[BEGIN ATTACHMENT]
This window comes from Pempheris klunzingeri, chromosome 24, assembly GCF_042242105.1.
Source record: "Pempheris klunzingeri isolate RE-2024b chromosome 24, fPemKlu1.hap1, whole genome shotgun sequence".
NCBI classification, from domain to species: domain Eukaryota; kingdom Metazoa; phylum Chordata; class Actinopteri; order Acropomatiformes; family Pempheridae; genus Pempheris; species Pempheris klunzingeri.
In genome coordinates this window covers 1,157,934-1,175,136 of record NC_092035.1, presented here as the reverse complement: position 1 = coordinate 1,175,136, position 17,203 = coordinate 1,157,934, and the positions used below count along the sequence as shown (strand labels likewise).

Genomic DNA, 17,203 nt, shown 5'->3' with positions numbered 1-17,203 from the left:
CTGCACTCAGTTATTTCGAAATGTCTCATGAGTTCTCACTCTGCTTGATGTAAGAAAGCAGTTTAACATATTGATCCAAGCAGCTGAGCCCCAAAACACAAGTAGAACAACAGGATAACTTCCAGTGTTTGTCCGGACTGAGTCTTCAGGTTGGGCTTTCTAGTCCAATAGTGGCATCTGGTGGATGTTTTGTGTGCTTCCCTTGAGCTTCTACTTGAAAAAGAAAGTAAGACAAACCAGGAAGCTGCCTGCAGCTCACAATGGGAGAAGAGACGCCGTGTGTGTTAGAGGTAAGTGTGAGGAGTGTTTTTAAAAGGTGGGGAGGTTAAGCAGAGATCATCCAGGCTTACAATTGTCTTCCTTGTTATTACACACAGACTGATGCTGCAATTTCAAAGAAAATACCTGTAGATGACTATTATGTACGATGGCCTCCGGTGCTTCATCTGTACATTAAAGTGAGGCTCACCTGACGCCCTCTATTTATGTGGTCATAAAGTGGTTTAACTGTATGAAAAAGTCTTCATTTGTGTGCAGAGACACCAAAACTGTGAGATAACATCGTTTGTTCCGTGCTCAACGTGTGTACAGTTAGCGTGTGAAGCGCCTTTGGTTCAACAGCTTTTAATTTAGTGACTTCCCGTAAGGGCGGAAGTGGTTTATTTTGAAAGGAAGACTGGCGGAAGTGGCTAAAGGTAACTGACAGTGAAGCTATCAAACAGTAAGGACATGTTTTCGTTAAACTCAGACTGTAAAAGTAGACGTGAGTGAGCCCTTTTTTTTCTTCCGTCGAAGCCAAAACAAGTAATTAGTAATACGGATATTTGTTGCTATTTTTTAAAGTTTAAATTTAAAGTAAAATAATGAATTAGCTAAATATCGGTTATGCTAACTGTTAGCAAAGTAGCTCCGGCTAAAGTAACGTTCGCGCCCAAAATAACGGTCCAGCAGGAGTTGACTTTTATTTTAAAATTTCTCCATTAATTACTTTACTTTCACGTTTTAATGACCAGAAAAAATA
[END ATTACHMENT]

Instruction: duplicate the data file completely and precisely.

This window comes from Pempheris klunzingeri, chromosome 24, assembly GCF_042242105.1.
Source record: "Pempheris klunzingeri isolate RE-2024b chromosome 24, fPemKlu1.hap1, whole genome shotgun sequence".
NCBI classification, from domain to species: domain Eukaryota; kingdom Metazoa; phylum Chordata; class Actinopteri; order Acropomatiformes; family Pempheridae; genus Pempheris; species Pempheris klunzingeri.
In genome coordinates this window covers 1,157,934-1,175,136 of record NC_092035.1, presented here as the reverse complement: position 1 = coordinate 1,175,136, position 17,203 = coordinate 1,157,934, and the positions used below count along the sequence as shown (strand labels likewise).

Genomic DNA, 17,203 nt, shown 5'->3' with positions numbered 1-17,203 from the left:
CTGCACTCAGTTATTTCGAAATGTCTCATGAGTTCTCACTCTGCTTGATGTAAGAAAGCAGTTTAACATATTGATCCAAGCAGCTGAGCCCCAAAACACAAGTAGAACAACAGGATAACTTCCAGTGTTTGTCCGGACTGAGTCTTCAGGTTGGGCTTTCTAGTCCAATAGTGGCATCTGGTGGATGTTTTGTGTGCTTCCCTTGAGCTTCTACTTGAAAAAGAAAGTAAGACAAACCAGGAAGCTGCCTGCAGCTCACAATGGGAGAAGAGACGCCGTGTGTGTTAGAGGTAAGTGTGAGGAGTGTTTTTAAAAGGTGGGGAGGTTAAGCAGAGATCATCCAGGCTTACAATTGTCTTCCTTGTTATTACACACAGACTGATGCTGCAATTTCAAAGAAAATACCTGTAGATGACTATTATGTACGATGGCCTCCGGTGCTTCATCTGTACATTAAAGTGAGGCTCACCTGACGCCCTCTATTTATGTGGTCATAAAGTGGTTTAACTGTATGAAAAAGTCTTCATTTGTGTGCAGAGACACCAAAACTGTGAGATAACATCGTTTGTTCCGTGCTCAACGTGTGTACAGTTAGCGTGTGAAGCGCCTTTGGTTCAACAGCTTTTAATTTAGTGACTTCCCGTAAGGGCGGAAGTGGTTTATTTTGAAAGGAAGACTGGCGGAAGTGGCTAAAGGTAACTGACAGTGAAGCTATCAAACAGTAAGGACATGTTTTCGTTAAACTCAGACTGTAAAAGTAGACGTGAGTGAGCCCTTTTTTTTCTTCCGTCGAAGCCAAAACAAGTAATTAGTAATACGGATATTTGTTGCTATTTTTTAAAGTTTAAATTTAAAGTAAAATAATGAATTAGCTAAATATCGGTTATGCTAACTGTTAGCAAAGTAGCTCCGGCTAAAGTAACGTTCGCGCCCAAAATAACGGTCCAGCAGGAGTTGACTTTTATTTTAAAATTTCTCCATTAATTACTTTACTTTCACGTTTTAATGACCAGAAAAAATA